Richard de Maledón displays "Owl," a mask created with collaborator Terry Moss for the food bank's Mardi Gras.


Dorothy Yanez, Derry Dean and other volunteers with the National Alliance on Mental Illness (NAMI) of Southern Arizona want to open minds to mental illness. They believe education and awareness are the key. Awareness is brought about by events such as the upcoming NAMIWalks.

"We see the ugly side of mental illness and don't see people living well with it, since that is not portrayed on TV," said Rebecca Garfunkel, communication director for the local affiliate of the national nonprofit.

"Mental illness is like any illness. People forget it is an actual brain disorder, not a character flaw - no one chooses to be this way. People can live well in recovery as long as they are on proper treatment, and NAMIWalks wants to bring awareness to that."

The grass-roots organization aims to provide education, advocacy and support to everyone affected by mental illness. It serves more than 25,000 Southern Arizonans a year through programs and outreach.

NAMI offers free support groups, workshops and courses - including many in Spanish - for patients and their families and friends.

Among them is Family-to-Family, a 12-week course that covers topics ranging from brain disorders and medication to navigating the system of public and private mental-health services.

The organization's Parents and Teachers as Allies helps school professionals recognize mental illness in children, while NAMI Basics offers education for parents and caregivers who have a child or adolescent living with mental illness.

Programs such as Family-to-Family have provided a lifeline for Yanez, whose son, Henry Yanez III, began displaying abnormal, uncontrolled anger at age 20 as a student at the University of Arizona.

Henry, now 28, was eventually diagnosed with bipolar disorder. He continues to struggle with the disease.

Yanez said education is vital since many parents ponder the "what ifs?" during the onset of their children's mental illness.

NAMI emphasizes self-care and teaches role-playing, communication and other tools to help families move forward and help their loved one integrate into society.

"They taught us that my husband and I were not the cause of our son's mental disorder and they taught us how to communicate with him … they helped us learn not to take things personally," she said.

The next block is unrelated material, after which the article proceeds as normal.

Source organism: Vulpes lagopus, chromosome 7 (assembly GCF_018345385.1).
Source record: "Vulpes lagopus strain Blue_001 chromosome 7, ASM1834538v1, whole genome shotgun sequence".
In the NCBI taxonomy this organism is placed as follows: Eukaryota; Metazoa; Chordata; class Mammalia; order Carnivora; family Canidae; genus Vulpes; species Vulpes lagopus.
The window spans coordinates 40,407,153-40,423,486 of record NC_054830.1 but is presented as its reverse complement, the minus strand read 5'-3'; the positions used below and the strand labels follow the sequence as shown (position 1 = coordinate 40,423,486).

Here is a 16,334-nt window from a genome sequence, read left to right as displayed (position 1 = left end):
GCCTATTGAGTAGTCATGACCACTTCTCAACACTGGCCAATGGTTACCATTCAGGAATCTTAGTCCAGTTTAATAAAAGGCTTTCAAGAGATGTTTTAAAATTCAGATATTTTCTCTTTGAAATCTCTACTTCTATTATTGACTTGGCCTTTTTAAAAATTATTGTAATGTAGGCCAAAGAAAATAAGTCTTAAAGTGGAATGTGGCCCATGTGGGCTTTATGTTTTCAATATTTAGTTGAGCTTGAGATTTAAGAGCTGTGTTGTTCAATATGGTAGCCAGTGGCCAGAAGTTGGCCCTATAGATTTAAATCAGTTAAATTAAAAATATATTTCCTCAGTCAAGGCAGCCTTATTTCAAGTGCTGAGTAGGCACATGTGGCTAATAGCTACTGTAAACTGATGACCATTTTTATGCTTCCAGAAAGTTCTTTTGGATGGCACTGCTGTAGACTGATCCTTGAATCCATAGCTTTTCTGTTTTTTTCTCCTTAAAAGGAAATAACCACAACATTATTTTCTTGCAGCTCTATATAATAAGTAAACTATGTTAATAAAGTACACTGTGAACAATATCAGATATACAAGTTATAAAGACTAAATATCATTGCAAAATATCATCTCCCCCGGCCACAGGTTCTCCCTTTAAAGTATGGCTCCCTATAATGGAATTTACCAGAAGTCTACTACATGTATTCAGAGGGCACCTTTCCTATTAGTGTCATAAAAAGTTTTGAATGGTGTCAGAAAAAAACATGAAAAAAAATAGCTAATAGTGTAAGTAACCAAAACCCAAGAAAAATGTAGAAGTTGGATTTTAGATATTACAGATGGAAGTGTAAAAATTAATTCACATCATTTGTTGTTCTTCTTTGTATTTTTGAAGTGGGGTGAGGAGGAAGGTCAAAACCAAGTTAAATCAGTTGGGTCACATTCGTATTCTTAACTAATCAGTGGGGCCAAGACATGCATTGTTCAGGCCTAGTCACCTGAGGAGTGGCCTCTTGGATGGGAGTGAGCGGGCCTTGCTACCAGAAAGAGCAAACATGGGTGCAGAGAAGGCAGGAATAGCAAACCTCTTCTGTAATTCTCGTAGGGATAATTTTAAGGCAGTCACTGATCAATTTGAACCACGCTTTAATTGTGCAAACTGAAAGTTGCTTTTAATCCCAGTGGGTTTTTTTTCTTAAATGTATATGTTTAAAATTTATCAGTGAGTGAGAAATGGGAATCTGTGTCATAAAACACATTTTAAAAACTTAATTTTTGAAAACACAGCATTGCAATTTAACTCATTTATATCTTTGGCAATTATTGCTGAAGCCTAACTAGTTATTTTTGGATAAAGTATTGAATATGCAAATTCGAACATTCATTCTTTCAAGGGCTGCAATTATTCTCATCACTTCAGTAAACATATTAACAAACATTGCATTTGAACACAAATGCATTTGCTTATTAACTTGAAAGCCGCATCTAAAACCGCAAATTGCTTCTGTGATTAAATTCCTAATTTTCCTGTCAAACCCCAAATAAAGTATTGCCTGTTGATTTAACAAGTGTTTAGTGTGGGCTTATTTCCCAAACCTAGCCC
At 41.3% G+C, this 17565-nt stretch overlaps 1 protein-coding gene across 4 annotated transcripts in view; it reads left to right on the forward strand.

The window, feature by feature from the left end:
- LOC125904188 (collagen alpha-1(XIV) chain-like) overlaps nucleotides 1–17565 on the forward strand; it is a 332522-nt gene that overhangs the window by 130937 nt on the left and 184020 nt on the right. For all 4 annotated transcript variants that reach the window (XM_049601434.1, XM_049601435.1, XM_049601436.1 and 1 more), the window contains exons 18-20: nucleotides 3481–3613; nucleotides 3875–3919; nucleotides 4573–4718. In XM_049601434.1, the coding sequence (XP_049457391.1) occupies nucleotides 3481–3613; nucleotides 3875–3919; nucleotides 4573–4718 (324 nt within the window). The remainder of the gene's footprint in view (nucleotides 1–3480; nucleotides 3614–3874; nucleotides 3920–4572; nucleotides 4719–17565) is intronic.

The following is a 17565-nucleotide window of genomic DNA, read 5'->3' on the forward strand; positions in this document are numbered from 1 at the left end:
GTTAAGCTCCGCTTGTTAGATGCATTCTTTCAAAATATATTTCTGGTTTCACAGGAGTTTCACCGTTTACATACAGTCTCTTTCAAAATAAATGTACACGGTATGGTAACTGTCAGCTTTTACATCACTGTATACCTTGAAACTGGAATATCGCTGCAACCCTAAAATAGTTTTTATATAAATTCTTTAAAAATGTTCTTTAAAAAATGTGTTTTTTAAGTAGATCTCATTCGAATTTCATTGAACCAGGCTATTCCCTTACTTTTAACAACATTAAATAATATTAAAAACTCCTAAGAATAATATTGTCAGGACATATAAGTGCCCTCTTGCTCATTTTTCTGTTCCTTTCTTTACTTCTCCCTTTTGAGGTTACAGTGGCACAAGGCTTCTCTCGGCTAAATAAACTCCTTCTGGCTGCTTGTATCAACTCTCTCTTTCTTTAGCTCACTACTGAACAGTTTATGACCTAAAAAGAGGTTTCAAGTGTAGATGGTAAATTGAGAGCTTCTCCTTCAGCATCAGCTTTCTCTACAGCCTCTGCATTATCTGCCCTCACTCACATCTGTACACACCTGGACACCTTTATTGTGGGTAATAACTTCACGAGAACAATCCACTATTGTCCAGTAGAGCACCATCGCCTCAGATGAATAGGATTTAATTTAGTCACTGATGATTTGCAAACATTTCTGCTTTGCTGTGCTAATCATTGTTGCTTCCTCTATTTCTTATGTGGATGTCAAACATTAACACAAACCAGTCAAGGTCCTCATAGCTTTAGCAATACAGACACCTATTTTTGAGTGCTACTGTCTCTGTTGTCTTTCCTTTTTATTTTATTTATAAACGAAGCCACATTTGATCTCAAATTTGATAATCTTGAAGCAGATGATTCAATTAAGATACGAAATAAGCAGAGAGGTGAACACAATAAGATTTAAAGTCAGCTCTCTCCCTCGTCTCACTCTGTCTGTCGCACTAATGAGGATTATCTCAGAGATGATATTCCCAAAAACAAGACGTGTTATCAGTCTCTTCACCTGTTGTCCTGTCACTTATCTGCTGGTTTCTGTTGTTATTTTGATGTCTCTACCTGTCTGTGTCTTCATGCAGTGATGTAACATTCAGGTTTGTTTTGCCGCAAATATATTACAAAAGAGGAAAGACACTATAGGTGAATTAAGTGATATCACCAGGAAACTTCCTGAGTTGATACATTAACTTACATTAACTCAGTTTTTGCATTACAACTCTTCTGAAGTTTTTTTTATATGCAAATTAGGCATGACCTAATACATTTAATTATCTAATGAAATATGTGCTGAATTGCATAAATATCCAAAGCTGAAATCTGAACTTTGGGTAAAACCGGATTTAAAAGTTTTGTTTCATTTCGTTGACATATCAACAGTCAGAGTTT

Arizona has reduced or eliminated services to about 14,000 people since 2009, according to H. Clarke Romans, executive director of NAMI of Southern Arizona.

"The budget cuts directed at individuals with mental illnesses have had and are having a dramatic and devastating impact on those particular individuals, their families and friends.

"The direct loss of services and medications has had a very destabilizing effect on many people who were otherwise coping with their mental illnesses. … We are now rendering help in the most expensive form the community has to offer: emergency rooms, law enforcement interventions, incarcerations and death," Romans said.

Dean, a 15-year NAMI volunteer, has witnessed that impact. Her sons, ages 53 and 55, have severe mental illness and have experienced turnover in case management and reduced access to psychiatrists.

"If our boys didn't have family support, they would be out on the street, homeless," she said.

She is hopeful that NAMI's continued outreach will help improve public funding and bring insight to the plight of those who struggle with mental illness.

"When people have mental illness, they not only lose touch with reality, but they lose friends and often family. They lose their lives because they don't know how to make good decisions.

"They can't keep their jobs unless they have good medications and support. It is a very hard life and they really suffer."

If you go

• What: NAMIWalks

• When: Registration begins at 7:30 a.m. April 2. The program begins at 8 a.m. and the walk begins at 9 a.m.

• Where: Tucson Electric Park, 2500 E. Ajo Way.

• Cost: Free; donations are encouraged.

• Etc.: Festivities at the family-oriented event include a wheelchair-accessible 5K walk (modified distances are available), entertainment, music, food, face painting, information about health and mental illness. The event also will include a special tribute to U.S. Rep. Gabrielle Giffords and her aide Gabe Zimmerman. Giffords was among the 13 injured in the Jan. 8 mass shooting in Tucson, and Zimmerman was among the six killed.

• To register: Go to or call 622-5582. Donations can be made to NAMI of Southern Arizona, 6122 E. 22nd St., Tucson AZ 85711

Contact freelance writer Loni Nannini at